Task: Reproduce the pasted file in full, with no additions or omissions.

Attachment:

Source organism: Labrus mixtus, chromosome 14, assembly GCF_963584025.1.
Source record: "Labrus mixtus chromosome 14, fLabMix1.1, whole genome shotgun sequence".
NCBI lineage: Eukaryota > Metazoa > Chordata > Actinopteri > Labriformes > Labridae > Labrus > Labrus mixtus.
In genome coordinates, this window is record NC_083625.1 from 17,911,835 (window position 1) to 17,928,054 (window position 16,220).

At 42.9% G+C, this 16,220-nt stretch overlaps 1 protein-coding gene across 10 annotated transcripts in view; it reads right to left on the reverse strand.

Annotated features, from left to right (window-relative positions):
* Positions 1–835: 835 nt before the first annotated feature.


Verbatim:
Source organism: Labrus mixtus, chromosome 14, assembly GCF_963584025.1.
Source record: "Labrus mixtus chromosome 14, fLabMix1.1, whole genome shotgun sequence".
NCBI lineage: Eukaryota > Metazoa > Chordata > Actinopteri > Labriformes > Labridae > Labrus > Labrus mixtus.
In genome coordinates, this window is record NC_083625.1 from 17,911,835 (window position 1) to 17,928,054 (window position 16,220).

At 42.9% G+C, this 16,220-nt stretch overlaps 1 protein-coding gene across 10 annotated transcripts in view; it reads right to left on the reverse strand.

Annotated features, from left to right (window-relative positions):
* Positions 1–835: 835 nt before the first annotated feature.